“Tonight every song that we’re singing means something and I can promise you that no one here has heard this one. I debated whether or not to do it because I don’t know if I can get through it,” he offered. “If I’m going to sing a song for the very first time ever, I want to sing it right here at the Ryman.”
Written alongside Chase McGill and Bobby Pinson, the gut-wrenching track gives a light-hearted warning of what the man upstairs should expect as Swindell’s mom makes her way there. Aptly titled “Heads Up Heaven,” the piano-backed track ends with the touching “She’s always wanted to meet you face to face / Heads up heaven, there’s a good one headed your way.”
After tearfully making it through the vulnerable song, Swindell gave the Mother Church of Country Music a one-two punch, going straight into the 2016 weeper “You Should Be Here,” which he wrote in honor of his late father. The packed house carried Swindell through the final chorus, armed with their phone flashlights and singing it back to him without missing a beat.
“People ask, ‘How do you get through those songs every night?’ Honestly, it’s because of you guys. You all need to hear it just as much as I do. I know I’m not the only one who’s lost someone I love.” He continued, “For me, country music has always reminded me that I’m not alone. There’s people out there that feel just like I do… I’ve got your back because you’ve had mine for the last ten years.”
Leading in to the last stretch of the setlist, Swindell popped back on stage for his fiery duet “Never Say Never,” with American Idol alum Lauren Alaina filling in for Lainey Wilson. He followed it with a pair of hits from his debut, self-titled album, “Ain’t Worth The Whiskey” and “Let Me See You Girl.”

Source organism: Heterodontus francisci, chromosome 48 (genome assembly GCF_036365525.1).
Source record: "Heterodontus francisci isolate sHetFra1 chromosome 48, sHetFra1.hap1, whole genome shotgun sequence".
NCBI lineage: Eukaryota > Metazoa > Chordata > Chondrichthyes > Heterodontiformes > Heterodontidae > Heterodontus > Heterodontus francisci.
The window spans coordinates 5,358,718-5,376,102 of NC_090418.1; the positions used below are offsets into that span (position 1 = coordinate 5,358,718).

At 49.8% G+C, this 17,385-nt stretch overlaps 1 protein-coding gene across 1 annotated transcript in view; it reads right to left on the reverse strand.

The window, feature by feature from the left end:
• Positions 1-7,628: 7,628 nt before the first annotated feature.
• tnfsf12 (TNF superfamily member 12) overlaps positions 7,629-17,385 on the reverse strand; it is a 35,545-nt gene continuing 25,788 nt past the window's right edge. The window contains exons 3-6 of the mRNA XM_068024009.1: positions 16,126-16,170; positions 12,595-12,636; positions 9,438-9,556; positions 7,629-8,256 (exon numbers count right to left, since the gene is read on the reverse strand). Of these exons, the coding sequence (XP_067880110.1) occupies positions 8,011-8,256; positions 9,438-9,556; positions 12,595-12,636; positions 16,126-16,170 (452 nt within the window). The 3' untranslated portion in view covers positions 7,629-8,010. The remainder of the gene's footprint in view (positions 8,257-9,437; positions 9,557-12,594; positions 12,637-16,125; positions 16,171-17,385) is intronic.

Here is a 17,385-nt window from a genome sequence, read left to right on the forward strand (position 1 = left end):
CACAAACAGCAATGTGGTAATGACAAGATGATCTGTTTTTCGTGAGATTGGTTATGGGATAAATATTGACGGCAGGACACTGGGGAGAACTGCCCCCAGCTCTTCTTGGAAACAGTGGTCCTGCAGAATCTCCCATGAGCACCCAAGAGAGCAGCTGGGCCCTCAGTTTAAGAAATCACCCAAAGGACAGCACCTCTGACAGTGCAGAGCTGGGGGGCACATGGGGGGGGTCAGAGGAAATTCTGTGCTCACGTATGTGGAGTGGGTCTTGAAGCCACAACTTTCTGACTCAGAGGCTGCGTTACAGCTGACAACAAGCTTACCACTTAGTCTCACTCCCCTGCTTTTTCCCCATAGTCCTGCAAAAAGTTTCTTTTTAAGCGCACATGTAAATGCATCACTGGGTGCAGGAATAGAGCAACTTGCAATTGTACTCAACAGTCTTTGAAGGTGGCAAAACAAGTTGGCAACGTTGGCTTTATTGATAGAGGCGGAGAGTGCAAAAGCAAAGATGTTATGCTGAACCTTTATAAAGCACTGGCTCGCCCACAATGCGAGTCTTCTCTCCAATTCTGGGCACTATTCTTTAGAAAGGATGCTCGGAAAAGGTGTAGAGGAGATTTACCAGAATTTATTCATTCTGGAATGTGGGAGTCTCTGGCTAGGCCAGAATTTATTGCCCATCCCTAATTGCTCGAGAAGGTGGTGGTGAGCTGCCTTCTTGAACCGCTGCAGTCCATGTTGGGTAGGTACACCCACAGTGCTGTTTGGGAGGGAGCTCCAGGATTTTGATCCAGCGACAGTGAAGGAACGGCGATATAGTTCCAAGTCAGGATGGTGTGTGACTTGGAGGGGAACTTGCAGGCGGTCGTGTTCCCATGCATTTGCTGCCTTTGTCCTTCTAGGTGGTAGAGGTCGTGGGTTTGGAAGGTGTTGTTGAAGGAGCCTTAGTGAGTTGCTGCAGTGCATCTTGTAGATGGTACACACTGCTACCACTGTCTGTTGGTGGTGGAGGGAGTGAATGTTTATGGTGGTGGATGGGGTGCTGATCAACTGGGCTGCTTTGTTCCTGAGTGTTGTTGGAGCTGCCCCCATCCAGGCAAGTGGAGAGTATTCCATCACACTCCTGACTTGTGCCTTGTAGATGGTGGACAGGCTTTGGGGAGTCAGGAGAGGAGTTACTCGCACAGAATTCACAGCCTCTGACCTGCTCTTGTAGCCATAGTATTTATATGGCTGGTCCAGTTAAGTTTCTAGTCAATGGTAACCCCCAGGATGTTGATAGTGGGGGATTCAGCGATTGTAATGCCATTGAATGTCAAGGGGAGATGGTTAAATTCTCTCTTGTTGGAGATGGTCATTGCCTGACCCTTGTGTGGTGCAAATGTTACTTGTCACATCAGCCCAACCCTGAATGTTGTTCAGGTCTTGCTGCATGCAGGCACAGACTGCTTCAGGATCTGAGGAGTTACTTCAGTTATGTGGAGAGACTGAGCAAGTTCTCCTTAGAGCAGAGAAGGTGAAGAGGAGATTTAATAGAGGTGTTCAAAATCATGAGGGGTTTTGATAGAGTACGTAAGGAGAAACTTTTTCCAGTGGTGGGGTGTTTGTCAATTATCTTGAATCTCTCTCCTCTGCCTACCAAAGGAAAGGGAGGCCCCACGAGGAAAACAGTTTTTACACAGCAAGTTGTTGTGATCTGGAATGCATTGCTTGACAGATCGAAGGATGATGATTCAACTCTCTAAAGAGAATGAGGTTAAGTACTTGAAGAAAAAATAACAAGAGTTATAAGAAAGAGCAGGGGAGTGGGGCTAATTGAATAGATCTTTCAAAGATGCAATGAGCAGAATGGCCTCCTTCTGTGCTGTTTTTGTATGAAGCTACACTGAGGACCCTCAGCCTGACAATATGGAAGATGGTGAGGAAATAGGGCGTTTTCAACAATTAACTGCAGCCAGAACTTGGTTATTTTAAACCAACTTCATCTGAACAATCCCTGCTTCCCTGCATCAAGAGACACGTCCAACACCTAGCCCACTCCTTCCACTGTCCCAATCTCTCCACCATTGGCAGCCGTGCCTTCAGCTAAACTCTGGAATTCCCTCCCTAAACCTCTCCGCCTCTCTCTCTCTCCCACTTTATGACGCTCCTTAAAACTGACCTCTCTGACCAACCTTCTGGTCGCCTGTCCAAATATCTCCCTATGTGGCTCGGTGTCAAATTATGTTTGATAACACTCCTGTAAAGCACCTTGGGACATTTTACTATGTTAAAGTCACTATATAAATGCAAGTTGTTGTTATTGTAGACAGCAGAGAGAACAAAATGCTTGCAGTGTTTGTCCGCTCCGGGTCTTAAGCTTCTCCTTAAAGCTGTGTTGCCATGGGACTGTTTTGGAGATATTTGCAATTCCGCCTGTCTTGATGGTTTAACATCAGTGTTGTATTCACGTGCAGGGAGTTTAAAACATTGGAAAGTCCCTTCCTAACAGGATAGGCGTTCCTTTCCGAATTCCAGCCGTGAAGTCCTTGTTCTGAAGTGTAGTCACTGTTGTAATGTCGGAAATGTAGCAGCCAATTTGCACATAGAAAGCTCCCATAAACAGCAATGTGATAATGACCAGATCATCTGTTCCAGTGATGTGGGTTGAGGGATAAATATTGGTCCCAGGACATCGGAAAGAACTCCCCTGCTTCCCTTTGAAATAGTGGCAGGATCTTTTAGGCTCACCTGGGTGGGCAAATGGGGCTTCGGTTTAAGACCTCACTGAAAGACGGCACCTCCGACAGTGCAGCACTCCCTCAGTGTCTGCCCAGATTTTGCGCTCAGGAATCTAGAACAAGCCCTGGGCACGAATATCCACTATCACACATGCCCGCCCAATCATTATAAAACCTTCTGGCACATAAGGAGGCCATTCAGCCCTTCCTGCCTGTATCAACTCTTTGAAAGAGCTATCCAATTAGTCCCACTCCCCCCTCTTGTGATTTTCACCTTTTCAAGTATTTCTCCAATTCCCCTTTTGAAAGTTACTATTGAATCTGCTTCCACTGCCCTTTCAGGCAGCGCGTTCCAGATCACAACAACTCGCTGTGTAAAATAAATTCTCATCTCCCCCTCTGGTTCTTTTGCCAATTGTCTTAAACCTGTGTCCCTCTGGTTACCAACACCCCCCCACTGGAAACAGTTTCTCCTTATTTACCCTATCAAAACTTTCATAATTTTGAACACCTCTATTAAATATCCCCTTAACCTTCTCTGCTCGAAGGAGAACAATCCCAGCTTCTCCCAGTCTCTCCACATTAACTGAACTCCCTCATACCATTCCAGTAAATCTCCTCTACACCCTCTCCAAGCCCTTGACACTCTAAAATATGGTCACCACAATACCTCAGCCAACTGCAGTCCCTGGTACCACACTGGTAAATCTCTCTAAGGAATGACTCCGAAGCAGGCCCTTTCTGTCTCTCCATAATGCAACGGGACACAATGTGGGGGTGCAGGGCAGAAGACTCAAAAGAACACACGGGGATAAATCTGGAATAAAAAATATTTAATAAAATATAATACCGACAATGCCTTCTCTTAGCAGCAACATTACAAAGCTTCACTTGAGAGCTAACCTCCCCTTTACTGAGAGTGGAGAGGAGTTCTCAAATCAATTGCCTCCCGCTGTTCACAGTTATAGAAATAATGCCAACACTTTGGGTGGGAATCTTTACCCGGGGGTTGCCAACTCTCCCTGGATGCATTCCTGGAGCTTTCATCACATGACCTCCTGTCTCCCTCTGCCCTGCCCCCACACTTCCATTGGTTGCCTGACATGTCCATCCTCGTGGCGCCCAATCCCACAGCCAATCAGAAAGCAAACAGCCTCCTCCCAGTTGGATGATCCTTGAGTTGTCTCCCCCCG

The avid ’90s country fan broke out into a medley of greatest hits from the celebrated decade of country music, including “Neon Moon” (Brooks & Dunn), “Carrying Your Love With Me” (George Strait), “Pickup Man” (Joe Diffie), “Should’ve Been A Cowboy” (Toby Keith), “Be My Baby Tonight” (John Michael Montgomery) and “Ain’t Going Down (Til The Sun Comes Up)” (Garth Brooks), all leading up to the night’s big finale.
After the stage went dark for a moment, the all too familiar sound of Jo Dee Messina‘s “Heads Carolina, Tails California” came through the speakers, earning a shriek of excitement from the crowd. Swindell blasted off into his 12th No. 1 hit, “She Had Me At Heads Carolina,” which also marks his fastest trip to the top spot at country radio at just 12 weeks. The five-week No. 1 has racked up more than 250 million streams, and was certified Platinum by the RIAA just before the sold out show.
Ahead of the show, the Warner Nashville team also surprised Swindell with a plethora of certifications, including “Single Saturday Night” (Platinum), “Break Up In The End” (2x Platinum), “You Should Be Here” (3x Platinum), his sophomore project You Should Be Here (Platinum) and his third album All of It (Gold).